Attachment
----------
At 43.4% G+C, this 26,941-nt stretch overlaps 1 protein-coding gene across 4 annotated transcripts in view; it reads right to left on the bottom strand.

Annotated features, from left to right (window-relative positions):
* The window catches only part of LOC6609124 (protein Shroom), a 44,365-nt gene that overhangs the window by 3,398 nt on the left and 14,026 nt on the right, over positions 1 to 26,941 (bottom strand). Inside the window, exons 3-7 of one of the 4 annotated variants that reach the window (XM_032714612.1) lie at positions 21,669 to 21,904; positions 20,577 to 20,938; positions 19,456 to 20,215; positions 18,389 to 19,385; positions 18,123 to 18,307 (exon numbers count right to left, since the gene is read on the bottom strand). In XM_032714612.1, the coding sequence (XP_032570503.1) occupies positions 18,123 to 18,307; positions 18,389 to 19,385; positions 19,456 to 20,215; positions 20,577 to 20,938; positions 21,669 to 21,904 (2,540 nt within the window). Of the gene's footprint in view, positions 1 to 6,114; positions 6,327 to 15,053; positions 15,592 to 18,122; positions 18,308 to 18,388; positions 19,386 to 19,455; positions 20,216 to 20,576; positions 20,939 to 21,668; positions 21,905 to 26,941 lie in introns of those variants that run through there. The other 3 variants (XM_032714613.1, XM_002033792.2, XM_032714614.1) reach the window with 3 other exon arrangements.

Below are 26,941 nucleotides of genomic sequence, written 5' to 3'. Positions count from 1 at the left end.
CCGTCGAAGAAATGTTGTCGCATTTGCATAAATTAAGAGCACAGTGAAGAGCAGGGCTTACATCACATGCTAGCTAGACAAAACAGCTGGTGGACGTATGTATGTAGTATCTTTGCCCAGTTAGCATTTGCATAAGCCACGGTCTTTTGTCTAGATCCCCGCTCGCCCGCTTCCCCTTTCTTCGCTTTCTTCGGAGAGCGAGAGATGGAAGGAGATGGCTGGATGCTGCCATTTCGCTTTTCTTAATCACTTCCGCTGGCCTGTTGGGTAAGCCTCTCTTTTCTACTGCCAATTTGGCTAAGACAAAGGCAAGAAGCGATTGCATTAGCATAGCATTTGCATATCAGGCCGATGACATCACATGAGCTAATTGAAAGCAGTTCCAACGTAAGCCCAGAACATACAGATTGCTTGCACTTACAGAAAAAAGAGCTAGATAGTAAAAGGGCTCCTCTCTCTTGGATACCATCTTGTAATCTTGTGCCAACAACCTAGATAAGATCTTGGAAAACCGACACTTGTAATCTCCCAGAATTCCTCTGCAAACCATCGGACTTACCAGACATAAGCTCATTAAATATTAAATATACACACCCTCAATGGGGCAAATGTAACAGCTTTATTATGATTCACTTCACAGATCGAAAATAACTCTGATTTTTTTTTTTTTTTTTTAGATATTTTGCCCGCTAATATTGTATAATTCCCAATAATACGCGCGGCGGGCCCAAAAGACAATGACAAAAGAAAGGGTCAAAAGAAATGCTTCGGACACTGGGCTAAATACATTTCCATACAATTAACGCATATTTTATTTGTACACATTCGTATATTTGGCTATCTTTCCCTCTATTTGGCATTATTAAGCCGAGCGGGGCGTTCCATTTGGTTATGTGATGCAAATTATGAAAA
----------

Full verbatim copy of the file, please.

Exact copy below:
At 43.4% G+C, this 26,941-nt stretch overlaps 1 protein-coding gene across 4 annotated transcripts in view; it reads right to left on the bottom strand.

Annotated features, from left to right (window-relative positions):
* The window catches only part of LOC6609124 (protein Shroom), a 44,365-nt gene that overhangs the window by 3,398 nt on the left and 14,026 nt on the right, over positions 1 to 26,941 (bottom strand). Inside the window, exons 3-7 of one of the 4 annotated variants that reach the window (XM_032714612.1) lie at positions 21,669 to 21,904; positions 20,577 to 20,938; positions 19,456 to 20,215; positions 18,389 to 19,385; positions 18,123 to 18,307 (exon numbers count right to left, since the gene is read on the bottom strand). In XM_032714612.1, the coding sequence (XP_032570503.1) occupies positions 18,123 to 18,307; positions 18,389 to 19,385; positions 19,456 to 20,215; positions 20,577 to 20,938; positions 21,669 to 21,904 (2,540 nt within the window). Of the gene's footprint in view, positions 1 to 6,114; positions 6,327 to 15,053; positions 15,592 to 18,122; positions 18,308 to 18,388; positions 19,386 to 19,455; positions 20,216 to 20,576; positions 20,939 to 21,668; positions 21,905 to 26,941 lie in introns of those variants that run through there. The other 3 variants (XM_032714613.1, XM_002033792.2, XM_032714614.1) reach the window with 3 other exon arrangements.

Below are 26,941 nucleotides of genomic sequence, written 5' to 3'. Positions count from 1 at the left end.
CCGTCGAAGAAATGTTGTCGCATTTGCATAAATTAAGAGCACAGTGAAGAGCAGGGCTTACATCACATGCTAGCTAGACAAAACAGCTGGTGGACGTATGTATGTAGTATCTTTGCCCAGTTAGCATTTGCATAAGCCACGGTCTTTTGTCTAGATCCCCGCTCGCCCGCTTCCCCTTTCTTCGCTTTCTTCGGAGAGCGAGAGATGGAAGGAGATGGCTGGATGCTGCCATTTCGCTTTTCTTAATCACTTCCGCTGGCCTGTTGGGTAAGCCTCTCTTTTCTACTGCCAATTTGGCTAAGACAAAGGCAAGAAGCGATTGCATTAGCATAGCATTTGCATATCAGGCCGATGACATCACATGAGCTAATTGAAAGCAGTTCCAACGTAAGCCCAGAACATACAGATTGCTTGCACTTACAGAAAAAAGAGCTAGATAGTAAAAGGGCTCCTCTCTCTTGGATACCATCTTGTAATCTTGTGCCAACAACCTAGATAAGATCTTGGAAAACCGACACTTGTAATCTCCCAGAATTCCTCTGCAAACCATCGGACTTACCAGACATAAGCTCATTAAATATTAAATATACACACCCTCAATGGGGCAAATGTAACAGCTTTATTATGATTCACTTCACAGATCGAAAATAACTCTGATTTTTTTTTTTTTTTTTTAGATATTTTGCCCGCTAATATTGTATAATTCCCAATAATACGCGCGGCGGGCCCAAAAGACAATGACAAAAGAAAGGGTCAAAAGAAATGCTTCGGACACTGGGCTAAATACATTTCCATACAATTAACGCATATTTTATTTGTACACATTCGTATATTTGGCTATCTTTCCCTCTATTTGGCATTATTAAGCCGAGCGGGGCGTTCCATTTGGTTATGTGATGCAAATTATGAAAA